Apple and Facebook May Not Be Friends but They Are Reportedly Sitting Together to Fix Privacy

silicon valley tech

The undeniable power of Silicon Valley has started to translate into real life problems and concerns. From artificial intelligence for the military to polarizing election ads, some of the biggest tech companies have realized it the hard way that their creations can also be used for the bad. While there are a lot of issues to tackle, Facebook's ongoing privacy disasters and then the GDPR rules have brought user privacy at the center of the discussion.

It appears that the executives from some of the major tech companies are planning to meet on Wednesday to discuss consumer privacy online. The all-day meeting is being organized by the Information Technology Industry (ITI) council, a Washington trade group whose members include Facebook, Apple, Samsung, Google, Salesforce, IBM, Microsoft, Intel, Qualcomm, and others.

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Reaching consensus would be a challenge for Silicon Valley giants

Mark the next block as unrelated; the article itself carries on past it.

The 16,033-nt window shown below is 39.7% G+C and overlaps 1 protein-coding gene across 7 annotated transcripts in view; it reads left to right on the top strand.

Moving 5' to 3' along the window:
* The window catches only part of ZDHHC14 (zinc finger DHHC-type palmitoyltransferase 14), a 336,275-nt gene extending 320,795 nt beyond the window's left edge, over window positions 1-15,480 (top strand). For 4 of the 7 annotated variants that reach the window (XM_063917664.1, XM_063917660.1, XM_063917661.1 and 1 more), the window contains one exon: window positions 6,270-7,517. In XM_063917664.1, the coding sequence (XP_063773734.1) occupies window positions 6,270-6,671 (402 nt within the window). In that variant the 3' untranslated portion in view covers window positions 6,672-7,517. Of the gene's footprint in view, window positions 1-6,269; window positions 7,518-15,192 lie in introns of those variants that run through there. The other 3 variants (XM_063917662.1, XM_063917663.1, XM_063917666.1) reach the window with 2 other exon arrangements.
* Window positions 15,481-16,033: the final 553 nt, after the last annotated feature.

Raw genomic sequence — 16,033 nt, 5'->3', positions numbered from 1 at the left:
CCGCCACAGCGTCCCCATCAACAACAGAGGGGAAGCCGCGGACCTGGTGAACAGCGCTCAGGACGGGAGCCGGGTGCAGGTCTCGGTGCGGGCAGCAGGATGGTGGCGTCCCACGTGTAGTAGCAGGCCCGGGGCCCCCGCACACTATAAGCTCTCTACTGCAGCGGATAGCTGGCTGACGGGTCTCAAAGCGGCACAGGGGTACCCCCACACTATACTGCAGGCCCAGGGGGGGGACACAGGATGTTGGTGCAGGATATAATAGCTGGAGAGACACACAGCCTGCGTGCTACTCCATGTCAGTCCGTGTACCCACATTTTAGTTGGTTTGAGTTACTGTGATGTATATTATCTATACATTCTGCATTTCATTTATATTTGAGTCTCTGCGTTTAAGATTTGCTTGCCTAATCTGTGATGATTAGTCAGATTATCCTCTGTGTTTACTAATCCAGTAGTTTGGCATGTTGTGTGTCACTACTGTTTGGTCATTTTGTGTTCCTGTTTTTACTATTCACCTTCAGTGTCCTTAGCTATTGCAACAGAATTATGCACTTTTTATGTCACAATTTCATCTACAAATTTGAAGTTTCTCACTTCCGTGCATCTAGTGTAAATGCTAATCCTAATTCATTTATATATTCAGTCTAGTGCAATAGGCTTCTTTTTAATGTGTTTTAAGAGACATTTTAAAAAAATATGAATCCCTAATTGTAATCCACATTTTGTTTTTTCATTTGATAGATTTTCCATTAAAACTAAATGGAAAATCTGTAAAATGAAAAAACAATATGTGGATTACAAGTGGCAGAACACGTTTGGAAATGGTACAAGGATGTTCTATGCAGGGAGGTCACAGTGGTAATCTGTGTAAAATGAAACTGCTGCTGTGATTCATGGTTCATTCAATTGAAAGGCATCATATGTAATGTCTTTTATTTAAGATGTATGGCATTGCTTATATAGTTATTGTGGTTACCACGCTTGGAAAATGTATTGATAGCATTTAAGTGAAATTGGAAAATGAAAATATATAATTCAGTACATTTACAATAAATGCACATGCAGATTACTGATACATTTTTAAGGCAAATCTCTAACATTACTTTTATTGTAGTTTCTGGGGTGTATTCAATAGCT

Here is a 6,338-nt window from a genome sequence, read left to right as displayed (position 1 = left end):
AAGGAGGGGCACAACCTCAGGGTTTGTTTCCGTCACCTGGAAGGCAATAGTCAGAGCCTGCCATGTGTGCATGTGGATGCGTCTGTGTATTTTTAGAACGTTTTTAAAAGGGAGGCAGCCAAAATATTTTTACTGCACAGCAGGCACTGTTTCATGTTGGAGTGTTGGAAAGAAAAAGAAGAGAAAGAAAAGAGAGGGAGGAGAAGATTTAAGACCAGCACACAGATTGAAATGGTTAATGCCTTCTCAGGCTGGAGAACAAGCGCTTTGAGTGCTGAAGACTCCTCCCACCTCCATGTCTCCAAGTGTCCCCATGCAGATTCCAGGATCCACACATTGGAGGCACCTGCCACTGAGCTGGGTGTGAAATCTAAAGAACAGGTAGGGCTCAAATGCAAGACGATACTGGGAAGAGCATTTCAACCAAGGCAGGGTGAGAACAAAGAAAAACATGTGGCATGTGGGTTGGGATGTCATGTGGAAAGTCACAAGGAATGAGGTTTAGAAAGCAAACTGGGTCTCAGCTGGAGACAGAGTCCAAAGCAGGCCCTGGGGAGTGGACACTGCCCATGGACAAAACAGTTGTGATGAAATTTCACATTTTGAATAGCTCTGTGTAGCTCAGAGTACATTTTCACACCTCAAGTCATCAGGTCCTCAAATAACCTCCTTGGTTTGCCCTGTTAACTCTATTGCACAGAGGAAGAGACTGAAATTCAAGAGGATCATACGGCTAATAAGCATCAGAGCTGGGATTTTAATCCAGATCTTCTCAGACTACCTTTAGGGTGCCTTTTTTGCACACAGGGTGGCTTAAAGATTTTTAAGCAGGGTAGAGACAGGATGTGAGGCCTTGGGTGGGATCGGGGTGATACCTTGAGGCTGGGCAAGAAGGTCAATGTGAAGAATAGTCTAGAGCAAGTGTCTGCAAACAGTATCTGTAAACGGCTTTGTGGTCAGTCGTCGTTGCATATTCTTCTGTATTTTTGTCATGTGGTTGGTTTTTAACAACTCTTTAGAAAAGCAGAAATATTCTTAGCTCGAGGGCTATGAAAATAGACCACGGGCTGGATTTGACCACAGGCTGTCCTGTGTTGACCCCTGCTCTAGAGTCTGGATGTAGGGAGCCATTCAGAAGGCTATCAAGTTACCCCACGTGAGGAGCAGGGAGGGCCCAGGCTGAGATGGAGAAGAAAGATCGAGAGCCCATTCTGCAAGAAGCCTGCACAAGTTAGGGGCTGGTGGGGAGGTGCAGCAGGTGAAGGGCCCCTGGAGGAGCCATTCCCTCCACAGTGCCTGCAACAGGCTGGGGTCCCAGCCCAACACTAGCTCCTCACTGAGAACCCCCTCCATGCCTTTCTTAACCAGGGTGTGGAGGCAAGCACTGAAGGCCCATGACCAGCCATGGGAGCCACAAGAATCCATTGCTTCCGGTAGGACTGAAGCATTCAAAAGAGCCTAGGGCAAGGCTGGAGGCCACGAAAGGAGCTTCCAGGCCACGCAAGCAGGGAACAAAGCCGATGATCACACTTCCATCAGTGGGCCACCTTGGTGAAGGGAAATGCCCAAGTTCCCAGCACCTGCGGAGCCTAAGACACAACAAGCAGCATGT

It is unclear exactly which companies will attend this meeting, Axios reports. However, it will be interesting to see how this group of tech companies with completely different business models will reach consensus. Only a few weeks ago, we saw this difference in agendas when Apple said how it doesn't have to use its consumers as products because it makes money through hardware. In contrast, Facebook justified its business model by saying that Apple only caters to a niche market that can afford its expensive products while Facebook is offered to one and all.

"My experience is that they’ve always viewed privacy as a foundational principle, but the question of how do you give meaning to it and talk about it in a way that resonates is now something that’s more pressing," Dean Garfield, ITI CEO, said.

While Facebook's Cambridge Analytica scandal may have helped attract end users to the issue of privacy, it's actually Europe's GDPR rules that have all these companies on their toes. "Just because Europe has taken a comprehensive approach doesn't mean our different approach is deficient," Garfield said. "And just because Europe is early doesn't mean it's best or final. But we should always be thinking about how we evolve to make sure consumers have trust in our products."

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